Imatges de pÓgina

Jesus was a man, brought into being at birth, and not previously existing ; according to some born in the ordinary manner; and to others born by a special action of the Holy Spirit. Hippolytus tells 11s (Contra Hereses, Book VII., chap. xxii.) that they held that all who fulfilled the law could becoine Christs.

These will serve as examples of the heretical ideas prevalent in those times, but other views differing in various ways from those described may be found in the records that are left to us. A common conception, especially in those schools generally included among the Gnostics, was that Jesus was born as a man, but that the Christ descended upon him at baptism, and remained until the crucifixion. According to one tradition, the cry of Jesus when on the cross, "My God, my God, why hast thou forsaken me?" was a cry of despair on the departure of the spiritual principle, or the Christos.

The orthodox doctrine is briefly as follows. Christ the eternal Logos, one in essence with the supreme God, but distinguishable in person, incarnated in the form of a man. As such he was not only God, but also had a truly human soul, that is, a soul which did not exist before birth as a man, but which was made as other souls were made, was capable of suffering, and was to be clearly distinguished from his divine nature. It would thus be a heresy to assert, as some did, that Jesus had not a human soul, but was wholly divine, thus cutting him off from humanity, or on the other hand to say that he was a man merely overshadowed by the Logos, for according to the scheme it was necessary that a perfect mediator should appear, both God and man at one and the same time.

Origen was one of the exponents of Christian doctrine who had most influence in settling the orthodox conception of the incarnation, though he also on one point, that of the pre-existence of the human soul of Jesus, stepped outside of the orthodox limits made at a later date. In his writings the relation between the man Christ and the God is most elaborately discussed, and some views are put forward which would now appear to be very advanced, but which at that time were not generally thought to be unorthodox. In De Principiis, Book II., chap. vi., “On the Incarnation of

' Christ," occurs the following passage:

"But since, agreeably to the faculty of freewill, variety and


diversity characterized the individual souls, so that one was attached with a warmer love to the Author of its being, and another with a feebler and weaker regard, that soul (anima) regarding which Jesus said, “No one shall take my life (animam) from me,' inhering, from the beginning of the creation, and afterwards, inseparably and indissolubly in Him, as being the Wisdom and Word of God, and the Truth and the true Light, and receiving Him wholly and passing into His light and splendour, was made with Him in a pre-eminent degree one spirit, according to the promise of the apostle to those who ought to imitate it, that he who is joined to the Lord is one spirit.' This substance of a soul, then, being intermediate between God and the flesh-it being impossible for the nature of God to intermingle with a body without an intermediate instrument—the God-inan is born, as we have said, that substance being the intermediary to whose nature it was not contrary to assume a body. But neither, on the other hand, was it opposed to the nature of that soul, as a rational existence, to receive God, into whom, as stated above, as into the Word, and the Wisdom, and the Truth, it had already wholly entered. And therefore deservedly is it also called, along with the flesh which it had assumed, the Son of God, and the Power of God, the Christ, and the Wisdom of God, either because it was wholly in the Son of God, or because it received the Son of God wholly into itself."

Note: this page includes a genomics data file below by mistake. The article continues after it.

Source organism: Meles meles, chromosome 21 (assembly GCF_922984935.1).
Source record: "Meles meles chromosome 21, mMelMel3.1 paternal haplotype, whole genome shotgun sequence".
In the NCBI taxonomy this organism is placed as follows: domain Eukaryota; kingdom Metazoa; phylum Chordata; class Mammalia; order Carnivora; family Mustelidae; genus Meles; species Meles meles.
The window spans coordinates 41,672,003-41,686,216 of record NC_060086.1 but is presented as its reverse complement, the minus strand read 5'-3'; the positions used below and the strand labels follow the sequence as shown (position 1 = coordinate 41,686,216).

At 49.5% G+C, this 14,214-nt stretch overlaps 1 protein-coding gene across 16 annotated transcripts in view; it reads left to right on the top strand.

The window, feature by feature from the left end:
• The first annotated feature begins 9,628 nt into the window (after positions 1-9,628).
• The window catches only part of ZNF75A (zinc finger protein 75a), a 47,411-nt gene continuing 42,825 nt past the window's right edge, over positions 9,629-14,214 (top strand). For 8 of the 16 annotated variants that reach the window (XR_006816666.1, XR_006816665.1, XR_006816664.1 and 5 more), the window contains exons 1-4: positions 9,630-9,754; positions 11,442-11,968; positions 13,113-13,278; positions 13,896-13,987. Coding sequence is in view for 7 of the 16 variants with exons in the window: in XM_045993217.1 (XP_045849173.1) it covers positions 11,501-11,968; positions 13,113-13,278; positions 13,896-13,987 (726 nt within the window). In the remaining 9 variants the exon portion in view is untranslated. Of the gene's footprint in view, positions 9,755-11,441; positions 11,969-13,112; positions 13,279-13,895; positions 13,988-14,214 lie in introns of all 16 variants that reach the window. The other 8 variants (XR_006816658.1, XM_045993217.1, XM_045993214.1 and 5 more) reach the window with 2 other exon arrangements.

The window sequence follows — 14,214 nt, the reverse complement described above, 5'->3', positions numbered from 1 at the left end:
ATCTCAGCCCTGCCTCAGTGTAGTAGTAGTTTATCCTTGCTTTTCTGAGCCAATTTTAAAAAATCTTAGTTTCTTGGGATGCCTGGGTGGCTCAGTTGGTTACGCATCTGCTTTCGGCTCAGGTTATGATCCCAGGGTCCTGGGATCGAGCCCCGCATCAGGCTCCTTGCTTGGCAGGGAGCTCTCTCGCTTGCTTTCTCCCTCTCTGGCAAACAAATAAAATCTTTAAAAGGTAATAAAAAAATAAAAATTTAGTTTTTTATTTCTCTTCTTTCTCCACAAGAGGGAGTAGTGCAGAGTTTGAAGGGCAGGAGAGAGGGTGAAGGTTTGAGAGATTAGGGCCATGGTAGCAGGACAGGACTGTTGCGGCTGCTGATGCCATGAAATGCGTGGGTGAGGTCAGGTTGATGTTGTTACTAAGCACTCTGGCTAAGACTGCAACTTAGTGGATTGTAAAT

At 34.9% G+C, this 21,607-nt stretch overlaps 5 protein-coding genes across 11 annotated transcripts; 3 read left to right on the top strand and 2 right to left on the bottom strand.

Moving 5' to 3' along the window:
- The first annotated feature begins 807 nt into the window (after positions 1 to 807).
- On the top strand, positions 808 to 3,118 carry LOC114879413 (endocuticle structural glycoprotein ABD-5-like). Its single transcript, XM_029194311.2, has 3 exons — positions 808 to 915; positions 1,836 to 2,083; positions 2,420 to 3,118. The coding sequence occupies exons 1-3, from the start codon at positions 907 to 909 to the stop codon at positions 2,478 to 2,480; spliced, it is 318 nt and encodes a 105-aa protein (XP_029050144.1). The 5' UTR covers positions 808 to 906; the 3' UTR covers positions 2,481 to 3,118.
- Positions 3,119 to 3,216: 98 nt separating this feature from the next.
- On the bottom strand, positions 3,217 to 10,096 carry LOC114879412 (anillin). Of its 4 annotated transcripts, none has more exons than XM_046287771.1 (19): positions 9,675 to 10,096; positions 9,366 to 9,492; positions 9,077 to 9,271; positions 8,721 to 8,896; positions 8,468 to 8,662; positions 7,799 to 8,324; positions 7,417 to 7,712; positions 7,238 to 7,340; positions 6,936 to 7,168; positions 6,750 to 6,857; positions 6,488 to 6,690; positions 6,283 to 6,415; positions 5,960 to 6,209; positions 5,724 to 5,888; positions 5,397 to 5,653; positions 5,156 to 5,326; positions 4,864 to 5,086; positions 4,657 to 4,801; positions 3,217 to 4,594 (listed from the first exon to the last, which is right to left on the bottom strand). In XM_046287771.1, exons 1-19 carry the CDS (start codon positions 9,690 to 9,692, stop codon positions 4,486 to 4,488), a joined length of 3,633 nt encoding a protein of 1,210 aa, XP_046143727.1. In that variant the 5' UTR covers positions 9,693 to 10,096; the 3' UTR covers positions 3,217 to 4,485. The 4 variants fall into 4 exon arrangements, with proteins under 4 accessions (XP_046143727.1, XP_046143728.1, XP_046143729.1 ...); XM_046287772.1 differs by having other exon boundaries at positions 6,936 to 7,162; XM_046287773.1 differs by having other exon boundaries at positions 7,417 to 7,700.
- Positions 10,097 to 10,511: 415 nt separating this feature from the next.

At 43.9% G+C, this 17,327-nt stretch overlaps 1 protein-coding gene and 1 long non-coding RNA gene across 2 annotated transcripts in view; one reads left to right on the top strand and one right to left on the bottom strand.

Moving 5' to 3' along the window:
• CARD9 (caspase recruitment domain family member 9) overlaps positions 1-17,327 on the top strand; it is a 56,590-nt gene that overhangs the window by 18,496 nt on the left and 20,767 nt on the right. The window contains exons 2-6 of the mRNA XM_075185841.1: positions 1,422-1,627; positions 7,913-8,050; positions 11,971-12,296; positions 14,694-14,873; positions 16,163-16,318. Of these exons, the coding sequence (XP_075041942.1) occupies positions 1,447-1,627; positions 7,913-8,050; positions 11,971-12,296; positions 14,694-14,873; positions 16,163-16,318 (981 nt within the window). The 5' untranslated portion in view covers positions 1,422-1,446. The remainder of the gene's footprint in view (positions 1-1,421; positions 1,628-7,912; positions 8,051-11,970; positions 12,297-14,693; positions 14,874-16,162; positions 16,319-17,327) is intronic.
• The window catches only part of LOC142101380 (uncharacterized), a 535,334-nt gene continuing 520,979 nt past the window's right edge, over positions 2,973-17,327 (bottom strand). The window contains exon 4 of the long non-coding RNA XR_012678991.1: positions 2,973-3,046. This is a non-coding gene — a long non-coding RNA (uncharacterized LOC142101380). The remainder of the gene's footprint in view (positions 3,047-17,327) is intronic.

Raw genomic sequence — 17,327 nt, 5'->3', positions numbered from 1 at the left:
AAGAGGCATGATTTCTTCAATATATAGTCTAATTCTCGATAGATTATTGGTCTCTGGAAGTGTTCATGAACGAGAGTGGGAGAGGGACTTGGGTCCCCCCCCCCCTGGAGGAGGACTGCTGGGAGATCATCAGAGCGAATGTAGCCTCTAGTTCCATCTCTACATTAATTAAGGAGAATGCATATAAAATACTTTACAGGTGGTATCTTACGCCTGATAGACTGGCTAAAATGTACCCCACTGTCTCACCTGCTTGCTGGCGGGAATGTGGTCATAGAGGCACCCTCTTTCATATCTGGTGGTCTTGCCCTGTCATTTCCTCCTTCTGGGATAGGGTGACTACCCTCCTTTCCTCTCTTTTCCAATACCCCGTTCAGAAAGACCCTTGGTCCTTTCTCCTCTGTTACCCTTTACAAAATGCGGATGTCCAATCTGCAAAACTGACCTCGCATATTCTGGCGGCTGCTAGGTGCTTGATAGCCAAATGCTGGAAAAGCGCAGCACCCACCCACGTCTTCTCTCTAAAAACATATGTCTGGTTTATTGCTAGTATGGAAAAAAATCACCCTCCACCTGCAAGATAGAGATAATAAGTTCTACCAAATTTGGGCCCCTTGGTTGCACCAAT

In this passage is to be found the supposed heretical view of the pre-existence of the human or rational soul of Jesus, but the distinction made between the Logos and the man is quite within the bounds of orthodoxy.

In Contra Celsum, Book II., chap. ix., he defends the Christian idea of Christ against the attack of Celsus, who asks how it is possible that a God could be delivered up to punishment.

“To which we reply, that even we do not suppose the body of Jesus, which was then an object of sight and perception, to have been God. And why do I say His body? Nay, not even His soul, of which it is related, 'My soul is exceeding sorrowful, even unto death.' But as, according to the Jewish manner of speaking, 'I am the Lord, the God of all flesh,' and 'Before me there was no God formed, neither shall there be after me,' God is believed to be He

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who employs the soul and body of the prophet as an instrument; and as, according to the Greeks, he who says:

“I know both the number of the sand and the measures of

the sea,


And I understand a dumb man, and hear him who does not speak, is considered to be a god when speaking, and making himself heard through the Pythian priestess; so, according to our view, it was the Logos God, and Son of the God of all things, who spake in Jesus these words, I am the way, and the truth, and the life'; and these, 'I am the door'; and these, 'I am the living bread that came down from heaven’; and other expressions similar to these.

And that the Gospels do not consider Him who in Jesus said these words, I am the way, and the truth and the life,' to have been of so circumscribed a nature to have an existence nowhere out of the soul and body of Jesus, is evident both from many considerations, and from a few instances of the following kind, which we shall quote." Origen then quotes